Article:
Kim said he is proud to have fought for and won more than $12 million in total loan forgiveness for several Ocean County towns and schools. “Bob Allison has been providing incredible information and others on the team have been helpful so that we can work together,” Kim said at an October 5 press conference. “This is not just a huge win for Ocean County, but for the towns here that have been struck. I lay this out to you as an example of how government works. Partisanship aside… it’s about us trying to identify what are the priorities of the community and delivering for the people.”

Smith, who also supported the legislation, says, “The historic devastation caused by Superstorm Sandy required us to do everything to rebuild, including seeking much-needed federal assistance in grants and loans. The forgiveness of Community Disaster Loans provides critical relief for our towns and recognizes the ongoing burdened faced by our communities as we work to fully recover.”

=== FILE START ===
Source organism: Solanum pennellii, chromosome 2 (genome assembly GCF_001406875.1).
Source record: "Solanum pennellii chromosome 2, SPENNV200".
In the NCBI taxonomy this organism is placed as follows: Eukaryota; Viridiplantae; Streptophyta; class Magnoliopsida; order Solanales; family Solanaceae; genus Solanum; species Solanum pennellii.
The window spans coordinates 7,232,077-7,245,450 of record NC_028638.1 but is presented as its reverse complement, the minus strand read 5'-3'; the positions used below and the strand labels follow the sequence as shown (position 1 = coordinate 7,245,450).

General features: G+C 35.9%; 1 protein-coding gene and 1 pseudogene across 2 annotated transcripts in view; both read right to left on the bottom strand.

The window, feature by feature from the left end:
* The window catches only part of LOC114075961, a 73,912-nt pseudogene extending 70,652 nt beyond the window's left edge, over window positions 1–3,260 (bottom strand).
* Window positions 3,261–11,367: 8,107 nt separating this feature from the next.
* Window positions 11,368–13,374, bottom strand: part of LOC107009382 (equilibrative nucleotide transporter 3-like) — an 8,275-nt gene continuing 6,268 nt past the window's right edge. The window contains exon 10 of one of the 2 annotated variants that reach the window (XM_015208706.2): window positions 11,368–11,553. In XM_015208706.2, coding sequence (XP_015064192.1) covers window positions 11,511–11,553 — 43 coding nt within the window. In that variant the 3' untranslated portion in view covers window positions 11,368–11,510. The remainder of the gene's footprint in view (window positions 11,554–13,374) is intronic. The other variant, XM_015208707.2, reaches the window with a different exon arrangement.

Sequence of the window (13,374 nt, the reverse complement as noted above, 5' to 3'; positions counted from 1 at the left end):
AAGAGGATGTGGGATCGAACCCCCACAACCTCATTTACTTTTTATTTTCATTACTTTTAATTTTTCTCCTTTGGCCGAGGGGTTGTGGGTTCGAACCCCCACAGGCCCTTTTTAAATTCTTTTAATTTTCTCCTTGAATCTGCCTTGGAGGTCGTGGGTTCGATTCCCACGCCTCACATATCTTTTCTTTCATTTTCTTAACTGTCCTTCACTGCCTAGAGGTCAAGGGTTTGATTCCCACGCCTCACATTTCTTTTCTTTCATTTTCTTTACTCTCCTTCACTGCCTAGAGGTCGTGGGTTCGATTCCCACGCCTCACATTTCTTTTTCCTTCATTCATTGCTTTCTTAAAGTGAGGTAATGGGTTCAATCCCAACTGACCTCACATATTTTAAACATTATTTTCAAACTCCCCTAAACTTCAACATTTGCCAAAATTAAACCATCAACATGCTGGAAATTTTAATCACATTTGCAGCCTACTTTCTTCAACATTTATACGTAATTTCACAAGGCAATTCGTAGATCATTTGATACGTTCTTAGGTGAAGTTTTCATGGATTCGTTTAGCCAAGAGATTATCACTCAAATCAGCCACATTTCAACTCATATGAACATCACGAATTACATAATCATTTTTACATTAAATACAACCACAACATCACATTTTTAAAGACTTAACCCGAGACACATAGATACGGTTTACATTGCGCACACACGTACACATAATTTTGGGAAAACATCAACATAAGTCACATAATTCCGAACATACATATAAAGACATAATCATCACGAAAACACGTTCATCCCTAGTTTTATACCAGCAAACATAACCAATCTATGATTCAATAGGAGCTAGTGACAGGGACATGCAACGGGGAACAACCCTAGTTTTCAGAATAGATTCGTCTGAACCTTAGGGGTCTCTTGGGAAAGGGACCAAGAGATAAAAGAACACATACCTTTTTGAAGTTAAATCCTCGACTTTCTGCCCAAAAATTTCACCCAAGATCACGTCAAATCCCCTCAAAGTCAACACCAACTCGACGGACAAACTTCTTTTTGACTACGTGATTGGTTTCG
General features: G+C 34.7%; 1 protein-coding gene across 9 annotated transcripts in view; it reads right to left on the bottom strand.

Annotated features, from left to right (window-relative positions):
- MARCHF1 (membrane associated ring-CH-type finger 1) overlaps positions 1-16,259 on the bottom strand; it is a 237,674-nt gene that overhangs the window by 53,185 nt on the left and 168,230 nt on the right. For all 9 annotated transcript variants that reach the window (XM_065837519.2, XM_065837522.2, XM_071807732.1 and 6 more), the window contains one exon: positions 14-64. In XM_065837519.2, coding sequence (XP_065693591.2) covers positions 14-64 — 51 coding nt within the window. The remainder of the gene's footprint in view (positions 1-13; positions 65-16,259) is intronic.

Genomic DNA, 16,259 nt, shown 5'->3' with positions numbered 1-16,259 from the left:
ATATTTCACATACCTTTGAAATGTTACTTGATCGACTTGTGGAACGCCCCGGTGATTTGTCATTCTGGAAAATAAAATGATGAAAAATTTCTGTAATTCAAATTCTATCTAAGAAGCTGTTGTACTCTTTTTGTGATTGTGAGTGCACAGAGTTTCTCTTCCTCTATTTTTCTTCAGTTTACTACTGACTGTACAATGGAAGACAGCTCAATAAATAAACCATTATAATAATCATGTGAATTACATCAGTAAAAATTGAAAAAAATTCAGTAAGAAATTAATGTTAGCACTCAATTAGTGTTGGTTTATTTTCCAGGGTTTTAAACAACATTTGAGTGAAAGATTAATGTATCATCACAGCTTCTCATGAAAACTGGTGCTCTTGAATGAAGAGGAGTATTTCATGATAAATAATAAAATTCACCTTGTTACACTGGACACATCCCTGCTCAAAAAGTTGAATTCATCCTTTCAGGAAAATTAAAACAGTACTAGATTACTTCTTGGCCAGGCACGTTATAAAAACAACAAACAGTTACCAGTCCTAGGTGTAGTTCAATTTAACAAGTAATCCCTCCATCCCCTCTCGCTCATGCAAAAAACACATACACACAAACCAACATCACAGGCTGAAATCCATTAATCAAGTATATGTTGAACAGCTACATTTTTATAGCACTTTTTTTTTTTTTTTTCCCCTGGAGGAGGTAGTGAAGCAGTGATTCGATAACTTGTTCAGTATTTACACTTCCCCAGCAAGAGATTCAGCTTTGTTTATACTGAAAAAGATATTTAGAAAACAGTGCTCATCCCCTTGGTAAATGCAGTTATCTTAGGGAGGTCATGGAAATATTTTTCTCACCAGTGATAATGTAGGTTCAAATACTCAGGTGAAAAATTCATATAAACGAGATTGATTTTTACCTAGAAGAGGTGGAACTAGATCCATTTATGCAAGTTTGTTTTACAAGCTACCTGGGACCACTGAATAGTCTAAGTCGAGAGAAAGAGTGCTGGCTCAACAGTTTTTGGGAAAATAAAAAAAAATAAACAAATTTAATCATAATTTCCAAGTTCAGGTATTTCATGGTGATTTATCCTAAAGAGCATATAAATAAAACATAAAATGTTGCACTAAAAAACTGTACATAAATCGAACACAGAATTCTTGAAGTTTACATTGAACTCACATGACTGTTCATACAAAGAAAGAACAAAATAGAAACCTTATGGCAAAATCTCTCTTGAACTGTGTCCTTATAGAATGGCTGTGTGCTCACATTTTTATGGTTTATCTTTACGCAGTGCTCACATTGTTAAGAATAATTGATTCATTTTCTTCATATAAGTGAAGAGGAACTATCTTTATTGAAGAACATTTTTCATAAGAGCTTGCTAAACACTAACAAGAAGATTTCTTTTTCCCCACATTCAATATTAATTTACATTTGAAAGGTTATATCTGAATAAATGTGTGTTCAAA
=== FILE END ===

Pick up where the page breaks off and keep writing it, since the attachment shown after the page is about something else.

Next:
The loan forgiveness provisions for New Jersey towns enacted by Congress would not have happened without the diligent hard work of our local officials, and the relief is an important win for our shore communities, according to Smith who, working with local mayors, pushed and voted for the federal forgiveness provisions to help multiple shore towns in his district in Monmouth and Ocean Counties.

With this passage, shore towns are now forgiven of their outstanding CDL balances. The highest outstanding balances above $1 million fall on Ventnor City, Toms River Township, Little Egg Harbor Township, Borough of Point Pleasant, Borough of Highlands, Stafford Township, Borough of Beach Haven, Borough of Keansburg and Berkeley Township.

Raymond B. O’Hare, the Borough Manager of Keansburg, said “I give credit for this to Bob Allison. He was the original starter for this outcome. He took the ball and ran with it.”

Toms River Township also worked with HFA on the appeal process multiple times so the municipality wouldn’t have to pay back the loans. “Last week, we received the good news from Congressman Kim that our efforts paid off,” said Toms River Mayor Maurice B. Hill. “This wouldn’t have happened without bipartisan support.”